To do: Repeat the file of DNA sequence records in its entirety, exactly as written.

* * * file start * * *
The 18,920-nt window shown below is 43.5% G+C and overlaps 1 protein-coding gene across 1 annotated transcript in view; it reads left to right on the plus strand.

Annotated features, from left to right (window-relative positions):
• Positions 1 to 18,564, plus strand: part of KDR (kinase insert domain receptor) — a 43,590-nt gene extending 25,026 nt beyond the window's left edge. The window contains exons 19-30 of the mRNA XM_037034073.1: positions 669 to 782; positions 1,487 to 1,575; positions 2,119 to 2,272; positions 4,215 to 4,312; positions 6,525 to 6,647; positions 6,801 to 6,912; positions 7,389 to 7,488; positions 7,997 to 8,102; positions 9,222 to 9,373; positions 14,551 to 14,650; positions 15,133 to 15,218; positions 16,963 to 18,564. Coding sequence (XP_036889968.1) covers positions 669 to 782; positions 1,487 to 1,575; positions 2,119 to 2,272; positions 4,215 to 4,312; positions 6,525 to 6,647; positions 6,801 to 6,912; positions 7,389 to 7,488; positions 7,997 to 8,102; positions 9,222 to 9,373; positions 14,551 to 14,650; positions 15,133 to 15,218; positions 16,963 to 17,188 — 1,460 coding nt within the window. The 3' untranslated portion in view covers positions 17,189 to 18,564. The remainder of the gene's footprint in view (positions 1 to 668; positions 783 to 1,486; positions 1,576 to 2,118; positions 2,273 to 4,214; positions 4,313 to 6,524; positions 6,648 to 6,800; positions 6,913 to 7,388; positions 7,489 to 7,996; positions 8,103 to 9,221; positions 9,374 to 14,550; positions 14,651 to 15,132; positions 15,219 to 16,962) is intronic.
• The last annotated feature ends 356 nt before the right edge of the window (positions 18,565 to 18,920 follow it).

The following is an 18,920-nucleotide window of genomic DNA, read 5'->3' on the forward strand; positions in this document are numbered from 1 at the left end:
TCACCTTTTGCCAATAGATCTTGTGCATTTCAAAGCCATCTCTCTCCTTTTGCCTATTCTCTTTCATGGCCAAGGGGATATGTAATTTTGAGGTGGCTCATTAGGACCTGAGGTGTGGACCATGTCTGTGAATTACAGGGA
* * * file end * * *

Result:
The 18,920-nt window shown below is 43.5% G+C and overlaps 1 protein-coding gene across 1 annotated transcript in view; it reads left to right on the plus strand.

Annotated features, from left to right (window-relative positions):
• Positions 1 to 18,564, plus strand: part of KDR (kinase insert domain receptor) — a 43,590-nt gene extending 25,026 nt beyond the window's left edge. The window contains exons 19-30 of the mRNA XM_037034073.1: positions 669 to 782; positions 1,487 to 1,575; positions 2,119 to 2,272; positions 4,215 to 4,312; positions 6,525 to 6,647; positions 6,801 to 6,912; positions 7,389 to 7,488; positions 7,997 to 8,102; positions 9,222 to 9,373; positions 14,551 to 14,650; positions 15,133 to 15,218; positions 16,963 to 18,564. Coding sequence (XP_036889968.1) covers positions 669 to 782; positions 1,487 to 1,575; positions 2,119 to 2,272; positions 4,215 to 4,312; positions 6,525 to 6,647; positions 6,801 to 6,912; positions 7,389 to 7,488; positions 7,997 to 8,102; positions 9,222 to 9,373; positions 14,551 to 14,650; positions 15,133 to 15,218; positions 16,963 to 17,188 — 1,460 coding nt within the window. The 3' untranslated portion in view covers positions 17,189 to 18,564. The remainder of the gene's footprint in view (positions 1 to 668; positions 783 to 1,486; positions 1,576 to 2,118; positions 2,273 to 4,214; positions 4,313 to 6,524; positions 6,648 to 6,800; positions 6,913 to 7,388; positions 7,489 to 7,996; positions 8,103 to 9,221; positions 9,374 to 14,550; positions 14,651 to 15,132; positions 15,219 to 16,962) is intronic.
• The last annotated feature ends 356 nt before the right edge of the window (positions 18,565 to 18,920 follow it).

The following is an 18,920-nucleotide window of genomic DNA, read 5'->3' on the forward strand; positions in this document are numbered from 1 at the left end:
TCACCTTTTGCCAATAGATCTTGTGCATTTCAAAGCCATCTCTCTCCTTTTGCCTATTCTCTTTCATGGCCAAGGGGATATGTAATTTTGAGGTGGCTCATTAGGACCTGAGGTGTGGACCATGTCTGTGAATTACAGGGA